volume 65 - issue 7 - july 2015
Chapel Mapping taking inventory of field assets
SMECO is working with Chapel Mapping to create a detailed inventory of cooperative assets in Southern Maryland.
SMECO currently uses the Geographic Information System (GIS) to electronically map its facilities, which include power lines, poles, transformers, etc. With GIS, SMECO can view plant assets on a computer in the office or on a laptop in a line truck. While the data currently available in the GIS are accurate, they don't show the whole picture. In order to improve our intelligence and have a complete inventory of all of SMECO's facilities, we need accurate details.
Chapel Mapping began mapping the cooperative's plant assets in late April. Chapel's crews start at a substation feeder to collect GPS coordinates for each utility pole, tag the pole with a number, collect birthmark information* from the pole (if it is available), identify all the construction units (material, devices, etc.) on the pole, and take photos.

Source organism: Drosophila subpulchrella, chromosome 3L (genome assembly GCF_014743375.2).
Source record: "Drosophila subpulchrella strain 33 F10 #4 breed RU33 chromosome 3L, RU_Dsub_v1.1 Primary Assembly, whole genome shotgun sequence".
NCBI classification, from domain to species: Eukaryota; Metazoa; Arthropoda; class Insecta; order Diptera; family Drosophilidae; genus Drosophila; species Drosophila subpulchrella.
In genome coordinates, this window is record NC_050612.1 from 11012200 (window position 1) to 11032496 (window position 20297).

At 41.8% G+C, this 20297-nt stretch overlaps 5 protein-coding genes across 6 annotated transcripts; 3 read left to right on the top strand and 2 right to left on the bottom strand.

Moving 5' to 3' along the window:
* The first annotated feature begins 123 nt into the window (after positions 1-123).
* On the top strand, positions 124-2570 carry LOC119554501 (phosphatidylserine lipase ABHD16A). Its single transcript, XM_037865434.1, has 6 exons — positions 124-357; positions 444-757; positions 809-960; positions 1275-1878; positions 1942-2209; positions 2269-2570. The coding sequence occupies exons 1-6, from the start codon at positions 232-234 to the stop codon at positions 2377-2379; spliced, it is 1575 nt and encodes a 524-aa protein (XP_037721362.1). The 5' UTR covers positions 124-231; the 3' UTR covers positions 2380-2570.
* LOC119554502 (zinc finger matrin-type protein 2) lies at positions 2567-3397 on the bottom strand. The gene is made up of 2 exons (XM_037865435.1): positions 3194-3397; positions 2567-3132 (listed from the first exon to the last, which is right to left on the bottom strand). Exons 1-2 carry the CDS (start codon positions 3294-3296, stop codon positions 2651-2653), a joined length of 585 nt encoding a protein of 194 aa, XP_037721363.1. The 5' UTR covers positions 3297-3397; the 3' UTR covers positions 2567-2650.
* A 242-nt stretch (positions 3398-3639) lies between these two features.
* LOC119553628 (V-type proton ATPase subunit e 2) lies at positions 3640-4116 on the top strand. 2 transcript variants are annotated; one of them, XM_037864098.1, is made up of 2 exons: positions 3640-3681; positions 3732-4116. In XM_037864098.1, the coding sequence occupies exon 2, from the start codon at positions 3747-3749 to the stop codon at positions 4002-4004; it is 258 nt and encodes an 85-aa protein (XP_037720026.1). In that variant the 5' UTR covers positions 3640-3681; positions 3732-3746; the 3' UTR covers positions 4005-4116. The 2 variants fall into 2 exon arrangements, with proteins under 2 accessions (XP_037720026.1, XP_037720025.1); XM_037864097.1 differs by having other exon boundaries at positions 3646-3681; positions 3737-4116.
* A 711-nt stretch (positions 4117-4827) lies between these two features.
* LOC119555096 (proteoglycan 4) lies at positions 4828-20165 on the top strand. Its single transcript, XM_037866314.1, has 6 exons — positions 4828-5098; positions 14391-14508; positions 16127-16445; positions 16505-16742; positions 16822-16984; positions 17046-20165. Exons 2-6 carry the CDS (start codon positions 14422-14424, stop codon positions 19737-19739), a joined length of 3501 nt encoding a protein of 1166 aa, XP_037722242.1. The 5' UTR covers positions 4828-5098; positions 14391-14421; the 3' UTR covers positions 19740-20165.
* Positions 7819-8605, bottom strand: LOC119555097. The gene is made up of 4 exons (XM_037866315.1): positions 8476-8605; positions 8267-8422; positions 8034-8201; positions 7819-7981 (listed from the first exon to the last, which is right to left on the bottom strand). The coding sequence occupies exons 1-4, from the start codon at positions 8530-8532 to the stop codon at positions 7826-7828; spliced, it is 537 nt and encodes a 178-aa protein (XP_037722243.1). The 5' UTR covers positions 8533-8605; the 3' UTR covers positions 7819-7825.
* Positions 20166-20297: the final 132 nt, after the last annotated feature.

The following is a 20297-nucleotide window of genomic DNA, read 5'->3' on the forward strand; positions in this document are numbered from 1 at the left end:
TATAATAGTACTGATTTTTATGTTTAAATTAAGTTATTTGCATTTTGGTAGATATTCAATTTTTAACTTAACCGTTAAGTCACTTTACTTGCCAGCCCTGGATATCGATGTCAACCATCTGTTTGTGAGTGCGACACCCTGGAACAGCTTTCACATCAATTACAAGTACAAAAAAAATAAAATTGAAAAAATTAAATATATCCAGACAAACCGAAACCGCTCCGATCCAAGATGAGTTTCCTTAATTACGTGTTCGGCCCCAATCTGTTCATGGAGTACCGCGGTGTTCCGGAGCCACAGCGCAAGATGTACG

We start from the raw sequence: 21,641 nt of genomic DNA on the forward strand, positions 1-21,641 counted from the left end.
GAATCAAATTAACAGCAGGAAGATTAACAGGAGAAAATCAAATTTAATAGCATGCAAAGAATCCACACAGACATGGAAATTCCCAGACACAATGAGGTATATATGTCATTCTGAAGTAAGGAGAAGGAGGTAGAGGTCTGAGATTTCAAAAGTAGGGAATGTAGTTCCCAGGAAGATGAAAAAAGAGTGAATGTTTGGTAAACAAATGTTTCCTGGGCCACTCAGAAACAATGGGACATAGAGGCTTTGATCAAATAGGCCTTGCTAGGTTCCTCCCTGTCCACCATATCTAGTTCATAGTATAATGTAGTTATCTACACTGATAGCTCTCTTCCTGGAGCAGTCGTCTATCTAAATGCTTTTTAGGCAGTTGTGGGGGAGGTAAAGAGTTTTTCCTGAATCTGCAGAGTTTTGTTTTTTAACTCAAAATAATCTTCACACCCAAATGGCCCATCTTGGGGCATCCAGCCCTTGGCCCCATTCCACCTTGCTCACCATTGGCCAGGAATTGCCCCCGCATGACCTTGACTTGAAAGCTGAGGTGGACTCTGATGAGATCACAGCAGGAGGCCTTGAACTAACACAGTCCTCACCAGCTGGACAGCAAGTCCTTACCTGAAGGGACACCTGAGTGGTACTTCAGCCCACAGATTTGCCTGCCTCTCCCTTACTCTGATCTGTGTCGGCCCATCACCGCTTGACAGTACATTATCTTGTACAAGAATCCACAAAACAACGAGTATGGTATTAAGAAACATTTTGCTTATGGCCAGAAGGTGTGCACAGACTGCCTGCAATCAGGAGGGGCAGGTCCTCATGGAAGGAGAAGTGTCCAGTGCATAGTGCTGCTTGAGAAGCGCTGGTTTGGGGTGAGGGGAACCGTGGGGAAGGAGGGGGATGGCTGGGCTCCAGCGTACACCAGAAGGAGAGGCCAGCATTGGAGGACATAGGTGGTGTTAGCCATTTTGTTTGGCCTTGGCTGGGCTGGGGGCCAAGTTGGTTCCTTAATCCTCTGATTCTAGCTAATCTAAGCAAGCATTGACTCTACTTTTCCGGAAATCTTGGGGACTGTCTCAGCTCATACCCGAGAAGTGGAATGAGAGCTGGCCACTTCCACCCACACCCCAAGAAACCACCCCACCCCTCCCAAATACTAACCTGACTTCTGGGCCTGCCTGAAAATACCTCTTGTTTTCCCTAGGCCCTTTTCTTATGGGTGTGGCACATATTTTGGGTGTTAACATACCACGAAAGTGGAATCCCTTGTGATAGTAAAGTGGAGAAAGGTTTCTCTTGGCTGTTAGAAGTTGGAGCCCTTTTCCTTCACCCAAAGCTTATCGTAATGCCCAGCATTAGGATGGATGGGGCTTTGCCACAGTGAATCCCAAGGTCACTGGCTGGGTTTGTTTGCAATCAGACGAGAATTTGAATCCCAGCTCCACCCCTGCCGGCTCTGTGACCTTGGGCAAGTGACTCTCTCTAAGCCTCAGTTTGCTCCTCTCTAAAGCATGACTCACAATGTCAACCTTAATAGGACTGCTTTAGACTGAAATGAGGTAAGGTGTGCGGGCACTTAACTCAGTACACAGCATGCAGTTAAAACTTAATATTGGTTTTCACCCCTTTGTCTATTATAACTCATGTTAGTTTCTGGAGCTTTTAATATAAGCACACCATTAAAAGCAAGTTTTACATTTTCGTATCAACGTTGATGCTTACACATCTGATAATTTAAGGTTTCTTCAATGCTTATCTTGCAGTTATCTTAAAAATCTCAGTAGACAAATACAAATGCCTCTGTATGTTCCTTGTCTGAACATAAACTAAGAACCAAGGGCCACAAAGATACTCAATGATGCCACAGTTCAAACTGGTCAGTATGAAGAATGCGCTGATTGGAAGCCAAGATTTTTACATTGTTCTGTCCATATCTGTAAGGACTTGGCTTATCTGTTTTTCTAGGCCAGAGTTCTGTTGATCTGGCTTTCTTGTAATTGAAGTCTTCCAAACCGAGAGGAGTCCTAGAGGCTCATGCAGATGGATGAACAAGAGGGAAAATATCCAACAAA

Every piece of equipment will be inventoried in a database, and SMECO will have detailed records of where every piece of equipment's location—in GIS and in the field.
It will take Chapel Mapping approximately two years to document all of the cooperative's assets. From that point on, SMECO will continue to document inventory carefully and consistently. When a SMECO crew completes a repair job in the middle of the night, the correct data will be recorded in the GIS and every completed work order will be verified.
SMECO crews will also complete an inventory of padmount transformers (the boxes you see in yards) throughout the service territory. Each transformer will have a detailed maintenance inspection as part of the asset collection process.
Superior customer service is SMECO's main objective and this project will position SMECO to improve reliability and response time, and
decrease outage time.
*Birthmark information is the marking on a utility pole that shows the manufacturer, pole height, American National Standards Institute (ANSI) strength class, wood species, original preservative, and year manufactured.